Monday, September 18, 2006

Get Well Soon, Marianne Faithfull! #1: A Groupie Metaphysics

This week is Get Well Soon, Marianne Faithfull! Week.

I’m going to have a couple of stories about groupies, and a couple of quotes about groupies.

People who have never experienced the groupie dynamic might be wondering if there is a reasonable connection between the Goblin Universe and groupies in general, or Marianne Faithfull in particular. I think there are (at least) two.

First, many new age people believe that when a person is sick or in trouble, they can be helped by having other people think positive thoughts directed at them. This week will be a simple, practical application of that idea, to help a very cool woman who is sick. The Goblin Universe is all about associative, acausal happenings.

Second, groupies are magic incarnate, they are the hypostasis of rock and roll. The coming together of a groupie and the object of the groupie’s attention is Magonia made manifest. It is Magonia, but it is the opposite of what Keats wrote about in “Lamia.” [Lamia pt. 1, Lamia pt. 2] This is the essence of Goblin Studies.

I start today with a quote that is not exactly about groupies, but rather is about the kind of magic this week will be exploring and celebrating. I’ve added emphasis to one paragraph:

In fact, thought Arthur as he looked about, the upper room was at least reasonably wonderful anyway. It was simply decorated, furnished with things made out of cushions and also a stereo set with speakers which would have impressed the guys who put up Stonehenge.

There were flowers which were pale and pictures which were interesting.

There was a sort of gallery structure in the roof space which held a bed and also a bathroom which, Fenchurch explained, you could actually swing a cat in, “But,” she added, “only if it was a reasonably patient cat and didn’t mind a few nasty cracks about the head. So. Here you are.”


They looked at each other for a moment.

The moment became a longer moment, and suddenly it was a very long moment, so long one could hardly tell where all the time was coming from.

For Arthur, who could usually contrive to feel self-conscious if left alone for long enough with a Swiss cheese plant, the moment was one of sustained revelation. He felt on the sudden like a cramped and zoo-born animal who wakes one morning to find the door to his cage hanging quietly open and the savanna stretching gray and pink to the distant rising sun, while all around new sounds are waking.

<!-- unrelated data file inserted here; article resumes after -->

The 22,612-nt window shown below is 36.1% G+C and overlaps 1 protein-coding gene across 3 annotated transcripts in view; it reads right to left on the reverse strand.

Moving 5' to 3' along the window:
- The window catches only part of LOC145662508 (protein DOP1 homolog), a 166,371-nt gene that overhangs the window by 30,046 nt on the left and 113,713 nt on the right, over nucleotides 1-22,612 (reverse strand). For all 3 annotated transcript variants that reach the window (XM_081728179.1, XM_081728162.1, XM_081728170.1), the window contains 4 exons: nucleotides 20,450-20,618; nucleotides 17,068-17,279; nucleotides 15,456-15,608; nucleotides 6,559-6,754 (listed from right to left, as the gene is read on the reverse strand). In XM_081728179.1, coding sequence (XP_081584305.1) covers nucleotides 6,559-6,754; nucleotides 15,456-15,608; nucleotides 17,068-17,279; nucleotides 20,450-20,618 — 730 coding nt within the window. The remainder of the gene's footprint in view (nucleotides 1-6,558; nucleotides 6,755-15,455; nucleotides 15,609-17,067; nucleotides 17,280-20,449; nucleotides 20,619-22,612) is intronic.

He wondered what the new sounds were as he gazed at her openly wondering face and her eyes that smiled with shared surprise.

He hadn’t realized that life speaks with a voice to you, a voice that brings you answers to the questions you continually ask of it, had never consciously detected it or recognized its tones until it now said something it had never said to him before, which was “yes.”

Fenchurch dropped her eyes away at last, with a tiny shake of her head.

“I know,” she said. “I shall have to remember,” she added, “that you are the sort of person who cannot hold on to a simple piece of paper for two minutes without winning a raffle with it.”

She turned away.

“Let’s go for a walk,” she said quickly. “Hyde Park. I’ll change into something less suitable.”

She was dressed in a rather severe dark dress, not a particularly shapely one, and it didn’t really suit her.

“I wear it specially for my cello teacher,” she said. “He’s a nice old boy, but I sometimes think all that bowing gets him a bit excited. I’ll be down in a moment.”

She ran lightly up the steps to the gallery above, and called down, “Put the bottle in the fridge for later.”

He noticed as he slipped the champagne bottle into the door that it had an identical twin to sit next to.

He walked over to the window and looked out. He turned and started to look at her records. From above he heard the rustle of her dress fall to the ground. He talked to himself about the sort of person he was. He told himself very firmly that for this moment at least he would keep his eyes very firmly and steadfastly locked on to the spines of her records, read the titles, nod appreciatively, count the blasted things if he had to. He would keep his head down.

This he completely, utterly, and abjectly failed to do.

She was staring down at him with such intensity that she seemed hardly to notice that he was looking up at her. Then suddenly she shook her head, dropped the light sundress down over herself and disappeared quickly into the bathroom.

She emerged a moment later, all smiles and with a sun hat, and came tripping down the steps with extraordinary lightness. It was a strange kind of dancing motion she had. She saw that he noticed it and put her head slightly on one side.

“Like it?” she said.

“You look gorgeous,” he said simply, because she did.

“Hmmm,” she said, as if he hadn’t really answered her question.

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Get well soon, Marianne Faithfull!

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